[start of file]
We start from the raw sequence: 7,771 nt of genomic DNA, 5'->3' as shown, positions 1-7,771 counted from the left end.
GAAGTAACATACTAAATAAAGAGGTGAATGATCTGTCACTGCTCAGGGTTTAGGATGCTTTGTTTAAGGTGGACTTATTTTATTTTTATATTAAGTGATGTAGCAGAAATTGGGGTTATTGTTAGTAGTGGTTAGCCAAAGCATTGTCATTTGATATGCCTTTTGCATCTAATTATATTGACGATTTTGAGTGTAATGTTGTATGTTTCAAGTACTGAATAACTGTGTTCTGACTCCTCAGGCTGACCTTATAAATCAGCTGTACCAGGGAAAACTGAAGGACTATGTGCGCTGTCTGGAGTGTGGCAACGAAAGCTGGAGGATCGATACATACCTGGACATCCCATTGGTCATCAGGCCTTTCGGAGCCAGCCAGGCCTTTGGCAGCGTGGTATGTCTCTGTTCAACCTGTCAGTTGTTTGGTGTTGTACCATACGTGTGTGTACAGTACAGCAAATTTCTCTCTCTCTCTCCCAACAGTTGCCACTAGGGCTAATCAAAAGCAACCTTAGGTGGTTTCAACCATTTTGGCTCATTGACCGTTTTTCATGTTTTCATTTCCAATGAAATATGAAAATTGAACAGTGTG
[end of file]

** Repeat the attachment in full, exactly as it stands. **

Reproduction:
We start from the raw sequence: 7,771 nt of genomic DNA, 5'->3' as shown, positions 1-7,771 counted from the left end.
GAAGTAACATACTAAATAAAGAGGTGAATGATCTGTCACTGCTCAGGGTTTAGGATGCTTTGTTTAAGGTGGACTTATTTTATTTTTATATTAAGTGATGTAGCAGAAATTGGGGTTATTGTTAGTAGTGGTTAGCCAAAGCATTGTCATTTGATATGCCTTTTGCATCTAATTATATTGACGATTTTGAGTGTAATGTTGTATGTTTCAAGTACTGAATAACTGTGTTCTGACTCCTCAGGCTGACCTTATAAATCAGCTGTACCAGGGAAAACTGAAGGACTATGTGCGCTGTCTGGAGTGTGGCAACGAAAGCTGGAGGATCGATACATACCTGGACATCCCATTGGTCATCAGGCCTTTCGGAGCCAGCCAGGCCTTTGGCAGCGTGGTATGTCTCTGTTCAACCTGTCAGTTGTTTGGTGTTGTACCATACGTGTGTGTACAGTACAGCAAATTTCTCTCTCTCTCTCCCAACAGTTGCCACTAGGGCTAATCAAAAGCAACCTTAGGTGGTTTCAACCATTTTGGCTCATTGACCGTTTTTCATGTTTTCATTTCCAATGAAATATGAAAATTGAACAGTGTG